Mount Morgan Magnate DEATH OF MR. KNOX D'ARCY. DEALING IN MILLIONS, The late Mr. W. Knox D'Arcy, the news of whose death in England was cabled during the week, was one of the principal factors in the develop ment of Mount Morgan. It is believed that he died worth £5,000,00. He was a particularly lucky as well as a shrewd speculator, and on one occa sion he made half a million of money in one morning's speculations at the London Stock Exchange. There are stories concerning his luck and how hitherto unprofitable investments were smiled upon by for tune as soon as Mr. D'Arcy put money into them. It would seem that fate was making an attempt at recom pensing him for the ill-luck of his father, an Englishman who lived on his means until he lost all his money in coal mine ventures. The elder D'Arcy, with monetary assistance from a wealthy relative, brought his family to Australia, and at the age of 48 studied for the law,: and gained success as a solicitor-a profession which his son embra...
Richmond Rifle Club—Good Scoring at Port Melbourne. [Newspaper Article] — Richmond Guardian — 12 May 1917
Richmond Rifle Club-Good Scoring at Port Melbourne. W. Jones, with a "four bull" finish, headed the list in the shoot for the championship, P.L.B. and Campbell trophies, ten shots at 300 yards, fired at Port Melbourne. W. Jones (4) 50, H. Irwin (5) 50, L. Ailison (1) 50, R. Fraser (3) 50, R. Lowe (3) 50, J. R. Sadler (4) 50, F. Moret6n (4) 50, E. Taylor (4) 50, W. T. Smith (3) 50, A. Smith (4) 50.
WE MUST IMPROVE. British Farmers Ought to Lead. [Newspaper Article] — Richmond Guardian — 12 May 1917
WE MUST IMPROVE. British Farmers Ought to Lead. In estimating the pressure of our blockade on Germany, we are apt to overlook the fact that Germany con tinues to produce much more from the ground than we do, and not only actually but relatively. In Mr. T. H. Middleton's "The Recent Develop ment of German Agriculture," we are told that on each hundred acres of cultivated land (1) The British farmer feeds from forty-five to fifty persons; the Ger man farmer feeds from seventy .to seventy-five persons. (2) The British farmer grows fif teen tons of corn; the German far mer grows thirty-three tons. (3) - The British . farmer grows eleven tons of potatoes; the German farmer grows -fifty-five tois. " (4) The British farmer produces four tons of - meat-;- the German far mer produces four and a quarter tons. (5) The British farmer produces seventeen and a half tons of milk; the German farmer produces twenty eight tons.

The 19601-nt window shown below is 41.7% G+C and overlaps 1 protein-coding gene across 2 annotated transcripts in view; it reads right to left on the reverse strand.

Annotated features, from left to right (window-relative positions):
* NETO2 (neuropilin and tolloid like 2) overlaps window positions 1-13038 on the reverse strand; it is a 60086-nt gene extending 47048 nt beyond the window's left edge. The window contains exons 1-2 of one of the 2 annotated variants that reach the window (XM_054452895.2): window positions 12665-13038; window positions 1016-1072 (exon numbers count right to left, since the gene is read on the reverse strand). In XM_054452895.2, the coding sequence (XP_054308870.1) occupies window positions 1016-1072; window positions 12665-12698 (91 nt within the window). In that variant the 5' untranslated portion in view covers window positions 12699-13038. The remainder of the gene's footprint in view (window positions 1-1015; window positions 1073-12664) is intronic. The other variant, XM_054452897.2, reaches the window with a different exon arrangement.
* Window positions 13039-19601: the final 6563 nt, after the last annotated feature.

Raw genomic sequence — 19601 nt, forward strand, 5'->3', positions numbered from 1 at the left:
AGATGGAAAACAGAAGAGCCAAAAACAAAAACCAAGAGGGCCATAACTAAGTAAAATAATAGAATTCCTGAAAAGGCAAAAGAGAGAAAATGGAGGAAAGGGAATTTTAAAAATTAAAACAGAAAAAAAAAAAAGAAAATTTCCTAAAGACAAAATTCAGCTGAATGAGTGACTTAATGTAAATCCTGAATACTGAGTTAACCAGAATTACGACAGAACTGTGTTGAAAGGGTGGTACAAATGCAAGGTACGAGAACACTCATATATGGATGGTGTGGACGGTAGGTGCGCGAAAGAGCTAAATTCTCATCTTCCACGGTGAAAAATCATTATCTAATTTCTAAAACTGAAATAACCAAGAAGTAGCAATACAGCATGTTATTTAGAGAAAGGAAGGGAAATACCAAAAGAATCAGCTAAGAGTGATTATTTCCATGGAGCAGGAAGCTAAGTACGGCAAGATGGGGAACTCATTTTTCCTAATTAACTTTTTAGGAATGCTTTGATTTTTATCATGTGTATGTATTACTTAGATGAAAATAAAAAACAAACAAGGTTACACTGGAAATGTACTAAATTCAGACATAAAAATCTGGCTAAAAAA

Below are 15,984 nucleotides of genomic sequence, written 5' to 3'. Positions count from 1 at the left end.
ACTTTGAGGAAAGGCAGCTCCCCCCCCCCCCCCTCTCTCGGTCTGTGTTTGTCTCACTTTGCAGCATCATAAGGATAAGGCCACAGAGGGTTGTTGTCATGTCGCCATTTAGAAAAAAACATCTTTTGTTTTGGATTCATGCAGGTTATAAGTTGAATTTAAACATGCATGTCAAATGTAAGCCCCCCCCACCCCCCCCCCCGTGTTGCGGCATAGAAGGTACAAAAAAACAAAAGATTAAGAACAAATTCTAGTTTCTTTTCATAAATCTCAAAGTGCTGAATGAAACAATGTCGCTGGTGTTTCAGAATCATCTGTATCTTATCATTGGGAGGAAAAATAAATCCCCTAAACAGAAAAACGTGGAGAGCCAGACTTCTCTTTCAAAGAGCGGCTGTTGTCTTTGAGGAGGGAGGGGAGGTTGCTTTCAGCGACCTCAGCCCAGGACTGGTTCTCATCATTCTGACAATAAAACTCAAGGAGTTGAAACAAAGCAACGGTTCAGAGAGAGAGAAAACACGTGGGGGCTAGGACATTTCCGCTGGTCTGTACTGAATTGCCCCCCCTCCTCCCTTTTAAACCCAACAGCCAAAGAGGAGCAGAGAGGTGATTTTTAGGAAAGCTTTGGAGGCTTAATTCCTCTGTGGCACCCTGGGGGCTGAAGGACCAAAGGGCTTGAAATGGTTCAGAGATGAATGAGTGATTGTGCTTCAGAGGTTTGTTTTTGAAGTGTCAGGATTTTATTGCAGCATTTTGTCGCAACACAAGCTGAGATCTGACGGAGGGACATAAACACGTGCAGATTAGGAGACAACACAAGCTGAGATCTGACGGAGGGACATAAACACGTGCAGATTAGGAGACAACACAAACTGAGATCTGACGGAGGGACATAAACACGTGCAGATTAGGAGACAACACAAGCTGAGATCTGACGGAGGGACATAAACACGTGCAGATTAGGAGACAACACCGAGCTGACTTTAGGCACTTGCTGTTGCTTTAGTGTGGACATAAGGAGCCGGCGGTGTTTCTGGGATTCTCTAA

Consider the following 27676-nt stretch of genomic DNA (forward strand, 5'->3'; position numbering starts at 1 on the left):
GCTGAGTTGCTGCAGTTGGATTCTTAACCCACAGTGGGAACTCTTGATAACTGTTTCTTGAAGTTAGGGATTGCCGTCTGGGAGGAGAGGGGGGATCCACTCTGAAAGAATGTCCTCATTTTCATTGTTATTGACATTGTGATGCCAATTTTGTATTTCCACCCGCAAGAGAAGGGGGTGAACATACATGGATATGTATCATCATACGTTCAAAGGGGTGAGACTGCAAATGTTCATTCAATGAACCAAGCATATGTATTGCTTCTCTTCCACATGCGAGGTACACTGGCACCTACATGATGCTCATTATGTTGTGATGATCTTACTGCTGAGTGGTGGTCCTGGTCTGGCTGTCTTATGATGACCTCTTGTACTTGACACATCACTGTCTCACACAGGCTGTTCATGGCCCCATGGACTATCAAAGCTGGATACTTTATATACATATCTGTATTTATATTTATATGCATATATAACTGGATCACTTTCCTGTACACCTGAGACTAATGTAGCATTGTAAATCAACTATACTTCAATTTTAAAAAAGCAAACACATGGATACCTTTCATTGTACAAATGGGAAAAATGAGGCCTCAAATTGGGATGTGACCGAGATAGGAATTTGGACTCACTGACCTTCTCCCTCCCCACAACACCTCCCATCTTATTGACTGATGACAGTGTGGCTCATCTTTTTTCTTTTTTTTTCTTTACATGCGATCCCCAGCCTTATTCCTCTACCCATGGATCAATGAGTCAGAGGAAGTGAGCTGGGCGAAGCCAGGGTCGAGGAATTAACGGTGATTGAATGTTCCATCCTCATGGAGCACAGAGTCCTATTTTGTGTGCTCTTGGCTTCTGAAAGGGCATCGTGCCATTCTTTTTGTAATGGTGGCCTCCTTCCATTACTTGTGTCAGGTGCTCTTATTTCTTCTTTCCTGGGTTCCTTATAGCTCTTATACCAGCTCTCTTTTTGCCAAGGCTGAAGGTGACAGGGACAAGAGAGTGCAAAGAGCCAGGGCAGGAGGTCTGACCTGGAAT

Vaudeville and Films at the Richmond Theatre. [Newspaper Article] — Richmond Guardian — 12 May 1917
Vaudeville and Films at the Richmond Theatre. Vaudeville acts of good quality are billed for the Richmond Theatre next week. Olive Burnley, Richmond's popular balladist and ragtime singer, should be given a fine reception, and other acts include Whimsical Walker, Baby Mitchell and Ernest Meredith, the Australian tenor. Picture programmes are also strong. They are headed by Her Surrender in the Monday bill and Sparrows on the Thursday.
Chinese "Knew the English." [Newspaper Article] — Richmond Guardian — 12 May 1917